The Department of History at the University of York is delighted to invite applications for a three-year PhD studentship to work on the history of Japan as a major producer of the natural insecticide, pyrethrum. This studentship forms part of the Wellcome Trust funded project “The Chemical Empire: A New History of Synthetic Insecticides in Britain and its Colonies, c 1920-1970”, led by Dr Sabine Clarke in the Department of History. This project will transform our understanding of the use of insecticides in the past by exploring the neglected experience of insecticide use in Britain and its colonies. It will play close attention to the interplay of cultural, political, economic, technical and business factors important in a range of contexts that have not been previously explored or sufficiently distinguished in order to produce a new history of synthetics insecticides in the twentieth century.
The PhD Project:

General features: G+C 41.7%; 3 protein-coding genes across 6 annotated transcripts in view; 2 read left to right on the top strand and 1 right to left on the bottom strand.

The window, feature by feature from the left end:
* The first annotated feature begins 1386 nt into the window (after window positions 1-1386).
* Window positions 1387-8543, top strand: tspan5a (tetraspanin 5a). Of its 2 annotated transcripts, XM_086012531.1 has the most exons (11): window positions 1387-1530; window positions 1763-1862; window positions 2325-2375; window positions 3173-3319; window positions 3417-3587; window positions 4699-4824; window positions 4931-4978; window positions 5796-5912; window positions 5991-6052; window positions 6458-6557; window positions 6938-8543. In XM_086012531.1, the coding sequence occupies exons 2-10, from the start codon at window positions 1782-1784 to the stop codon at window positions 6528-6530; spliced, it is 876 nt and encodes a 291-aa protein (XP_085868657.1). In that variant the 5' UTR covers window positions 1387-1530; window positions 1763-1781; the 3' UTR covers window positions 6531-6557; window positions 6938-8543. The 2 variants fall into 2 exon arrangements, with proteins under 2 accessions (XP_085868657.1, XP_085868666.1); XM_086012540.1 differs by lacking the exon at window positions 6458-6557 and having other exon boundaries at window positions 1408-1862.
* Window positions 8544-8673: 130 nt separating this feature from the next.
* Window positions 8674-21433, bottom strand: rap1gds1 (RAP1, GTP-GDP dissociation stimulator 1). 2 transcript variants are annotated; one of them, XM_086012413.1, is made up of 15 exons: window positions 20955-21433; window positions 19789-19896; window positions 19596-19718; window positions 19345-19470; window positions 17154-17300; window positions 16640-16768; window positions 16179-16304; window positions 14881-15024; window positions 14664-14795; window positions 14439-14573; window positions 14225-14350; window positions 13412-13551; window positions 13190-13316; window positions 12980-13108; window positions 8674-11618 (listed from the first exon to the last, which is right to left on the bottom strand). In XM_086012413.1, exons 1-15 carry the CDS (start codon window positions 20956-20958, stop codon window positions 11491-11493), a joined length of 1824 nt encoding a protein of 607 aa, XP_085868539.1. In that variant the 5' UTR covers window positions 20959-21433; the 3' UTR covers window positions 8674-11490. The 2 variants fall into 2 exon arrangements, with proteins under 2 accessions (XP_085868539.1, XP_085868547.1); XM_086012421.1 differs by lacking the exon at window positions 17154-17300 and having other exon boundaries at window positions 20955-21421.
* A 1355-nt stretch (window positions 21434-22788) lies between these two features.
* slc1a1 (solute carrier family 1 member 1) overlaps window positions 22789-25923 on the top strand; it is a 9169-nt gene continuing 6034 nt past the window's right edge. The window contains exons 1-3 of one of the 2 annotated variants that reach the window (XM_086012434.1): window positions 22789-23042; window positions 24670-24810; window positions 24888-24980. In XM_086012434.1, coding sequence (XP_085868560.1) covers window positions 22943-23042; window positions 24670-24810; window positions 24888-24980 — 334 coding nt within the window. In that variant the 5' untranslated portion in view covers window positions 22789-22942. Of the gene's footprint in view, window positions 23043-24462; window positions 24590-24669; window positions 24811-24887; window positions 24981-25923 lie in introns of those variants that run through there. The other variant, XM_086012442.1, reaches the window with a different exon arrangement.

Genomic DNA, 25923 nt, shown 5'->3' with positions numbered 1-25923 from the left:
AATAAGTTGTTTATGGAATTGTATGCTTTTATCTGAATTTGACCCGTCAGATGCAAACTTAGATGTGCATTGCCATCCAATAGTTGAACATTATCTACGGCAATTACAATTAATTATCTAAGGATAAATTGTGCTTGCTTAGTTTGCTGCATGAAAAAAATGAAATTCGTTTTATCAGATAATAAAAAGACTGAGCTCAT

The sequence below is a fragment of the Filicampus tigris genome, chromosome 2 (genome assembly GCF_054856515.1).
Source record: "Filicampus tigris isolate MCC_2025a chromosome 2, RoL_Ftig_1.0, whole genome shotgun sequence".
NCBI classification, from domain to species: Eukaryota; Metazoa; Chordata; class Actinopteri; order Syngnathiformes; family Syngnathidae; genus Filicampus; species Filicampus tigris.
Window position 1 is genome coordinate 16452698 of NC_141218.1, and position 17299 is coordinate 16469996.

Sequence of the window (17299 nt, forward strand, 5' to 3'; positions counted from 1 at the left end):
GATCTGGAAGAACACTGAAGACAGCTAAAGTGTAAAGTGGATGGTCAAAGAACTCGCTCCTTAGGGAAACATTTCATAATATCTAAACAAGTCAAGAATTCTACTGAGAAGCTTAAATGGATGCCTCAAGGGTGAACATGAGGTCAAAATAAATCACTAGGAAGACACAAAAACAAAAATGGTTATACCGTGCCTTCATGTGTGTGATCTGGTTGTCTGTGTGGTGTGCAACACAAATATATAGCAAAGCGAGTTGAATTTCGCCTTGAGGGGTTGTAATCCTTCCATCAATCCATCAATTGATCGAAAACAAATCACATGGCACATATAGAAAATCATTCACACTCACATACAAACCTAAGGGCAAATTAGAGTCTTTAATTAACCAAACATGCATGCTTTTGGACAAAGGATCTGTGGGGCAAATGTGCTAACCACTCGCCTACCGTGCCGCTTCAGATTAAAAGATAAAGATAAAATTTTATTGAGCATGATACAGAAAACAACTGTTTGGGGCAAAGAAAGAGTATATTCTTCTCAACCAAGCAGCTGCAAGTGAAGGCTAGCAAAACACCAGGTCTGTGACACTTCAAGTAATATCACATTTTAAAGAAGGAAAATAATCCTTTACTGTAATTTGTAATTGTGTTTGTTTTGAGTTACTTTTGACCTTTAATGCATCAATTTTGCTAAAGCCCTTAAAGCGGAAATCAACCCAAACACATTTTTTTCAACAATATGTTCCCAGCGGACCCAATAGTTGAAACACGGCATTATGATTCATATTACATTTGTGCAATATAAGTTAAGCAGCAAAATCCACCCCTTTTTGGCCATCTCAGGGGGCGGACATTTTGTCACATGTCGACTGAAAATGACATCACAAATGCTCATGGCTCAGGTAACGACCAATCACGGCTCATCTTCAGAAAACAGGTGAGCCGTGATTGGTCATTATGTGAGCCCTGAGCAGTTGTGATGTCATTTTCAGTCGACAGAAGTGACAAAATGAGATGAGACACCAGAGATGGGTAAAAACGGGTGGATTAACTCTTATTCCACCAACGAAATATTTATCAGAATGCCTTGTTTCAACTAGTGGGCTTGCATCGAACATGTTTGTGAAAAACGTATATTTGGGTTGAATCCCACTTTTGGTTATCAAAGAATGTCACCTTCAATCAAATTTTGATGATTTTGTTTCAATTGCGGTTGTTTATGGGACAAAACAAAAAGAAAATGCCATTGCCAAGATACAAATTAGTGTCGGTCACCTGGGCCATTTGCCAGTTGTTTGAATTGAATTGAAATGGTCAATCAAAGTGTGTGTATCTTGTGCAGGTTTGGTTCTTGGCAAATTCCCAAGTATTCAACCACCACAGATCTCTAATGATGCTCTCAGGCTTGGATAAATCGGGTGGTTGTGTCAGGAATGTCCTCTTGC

Pyrethrum is a naturally occurring insecticide that can be extracted from chrysanthemum flowers. Japan established a pyrethrum industry at the end of the 19th century and Japanese scientists were responsible for innovations in insect control such as mosquito coils. By the start of the Second World War, Japan was the major supplier of pyrethrum to Britain and the US. This project will investigate aspects of the rise of the pyrethrum industry in Japan such as its international significance, and its relationship with the new synthetic insecticides that emerged after 1940. The project would suit a candidate with an interest in fields such as the history of science, technology and medicine, environmental history and/or economic and business history. Candidates will need a good reading knowledge of Japanese.